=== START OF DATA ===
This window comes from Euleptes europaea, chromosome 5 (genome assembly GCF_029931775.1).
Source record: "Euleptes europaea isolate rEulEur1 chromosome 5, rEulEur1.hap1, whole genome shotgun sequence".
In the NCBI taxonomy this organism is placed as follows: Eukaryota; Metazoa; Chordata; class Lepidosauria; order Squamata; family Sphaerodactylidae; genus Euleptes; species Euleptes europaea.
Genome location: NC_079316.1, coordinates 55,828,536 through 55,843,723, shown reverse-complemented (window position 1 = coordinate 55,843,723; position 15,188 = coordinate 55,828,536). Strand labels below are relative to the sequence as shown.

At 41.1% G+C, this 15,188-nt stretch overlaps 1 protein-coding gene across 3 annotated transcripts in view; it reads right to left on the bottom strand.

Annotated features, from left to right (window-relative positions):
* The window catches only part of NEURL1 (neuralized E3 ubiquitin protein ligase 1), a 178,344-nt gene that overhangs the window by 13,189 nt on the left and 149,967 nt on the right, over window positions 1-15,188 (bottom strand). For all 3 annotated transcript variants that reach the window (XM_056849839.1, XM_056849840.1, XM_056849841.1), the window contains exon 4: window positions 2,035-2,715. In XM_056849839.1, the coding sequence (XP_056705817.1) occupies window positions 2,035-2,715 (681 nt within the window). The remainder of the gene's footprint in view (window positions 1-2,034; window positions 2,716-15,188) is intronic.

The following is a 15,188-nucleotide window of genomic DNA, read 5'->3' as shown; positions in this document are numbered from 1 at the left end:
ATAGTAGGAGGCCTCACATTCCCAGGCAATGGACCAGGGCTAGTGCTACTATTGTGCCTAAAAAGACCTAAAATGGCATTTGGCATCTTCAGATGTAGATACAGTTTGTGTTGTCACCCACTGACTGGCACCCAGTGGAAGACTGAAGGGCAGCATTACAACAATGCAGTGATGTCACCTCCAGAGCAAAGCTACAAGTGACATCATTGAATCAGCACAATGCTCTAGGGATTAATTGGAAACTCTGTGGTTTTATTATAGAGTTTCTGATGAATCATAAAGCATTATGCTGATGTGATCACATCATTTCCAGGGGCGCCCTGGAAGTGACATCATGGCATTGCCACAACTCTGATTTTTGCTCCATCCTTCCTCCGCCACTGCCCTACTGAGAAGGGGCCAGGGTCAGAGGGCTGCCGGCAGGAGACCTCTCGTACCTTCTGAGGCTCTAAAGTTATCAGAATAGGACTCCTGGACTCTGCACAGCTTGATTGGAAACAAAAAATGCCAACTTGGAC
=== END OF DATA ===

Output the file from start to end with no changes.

This window comes from Euleptes europaea, chromosome 5 (genome assembly GCF_029931775.1).
Source record: "Euleptes europaea isolate rEulEur1 chromosome 5, rEulEur1.hap1, whole genome shotgun sequence".
In the NCBI taxonomy this organism is placed as follows: Eukaryota; Metazoa; Chordata; class Lepidosauria; order Squamata; family Sphaerodactylidae; genus Euleptes; species Euleptes europaea.
Genome location: NC_079316.1, coordinates 55,828,536 through 55,843,723, shown reverse-complemented (window position 1 = coordinate 55,843,723; position 15,188 = coordinate 55,828,536). Strand labels below are relative to the sequence as shown.

At 41.1% G+C, this 15,188-nt stretch overlaps 1 protein-coding gene across 3 annotated transcripts in view; it reads right to left on the bottom strand.

Annotated features, from left to right (window-relative positions):
* The window catches only part of NEURL1 (neuralized E3 ubiquitin protein ligase 1), a 178,344-nt gene that overhangs the window by 13,189 nt on the left and 149,967 nt on the right, over window positions 1-15,188 (bottom strand). For all 3 annotated transcript variants that reach the window (XM_056849839.1, XM_056849840.1, XM_056849841.1), the window contains exon 4: window positions 2,035-2,715. In XM_056849839.1, the coding sequence (XP_056705817.1) occupies window positions 2,035-2,715 (681 nt within the window). The remainder of the gene's footprint in view (window positions 1-2,034; window positions 2,716-15,188) is intronic.

The following is a 15,188-nucleotide window of genomic DNA, read 5'->3' as shown; positions in this document are numbered from 1 at the left end:
ATAGTAGGAGGCCTCACATTCCCAGGCAATGGACCAGGGCTAGTGCTACTATTGTGCCTAAAAAGACCTAAAATGGCATTTGGCATCTTCAGATGTAGATACAGTTTGTGTTGTCACCCACTGACTGGCACCCAGTGGAAGACTGAAGGGCAGCATTACAACAATGCAGTGATGTCACCTCCAGAGCAAAGCTACAAGTGACATCATTGAATCAGCACAATGCTCTAGGGATTAATTGGAAACTCTGTGGTTTTATTATAGAGTTTCTGATGAATCATAAAGCATTATGCTGATGTGATCACATCATTTCCAGGGGCGCCCTGGAAGTGACATCATGGCATTGCCACAACTCTGATTTTTGCTCCATCCTTCCTCCGCCACTGCCCTACTGAGAAGGGGCCAGGGTCAGAGGGCTGCCGGCAGGAGACCTCTCGTACCTTCTGAGGCTCTAAAGTTATCAGAATAGGACTCCTGGACTCTGCACAGCTTGATTGGAAACAAAAAATGCCAACTTGGAC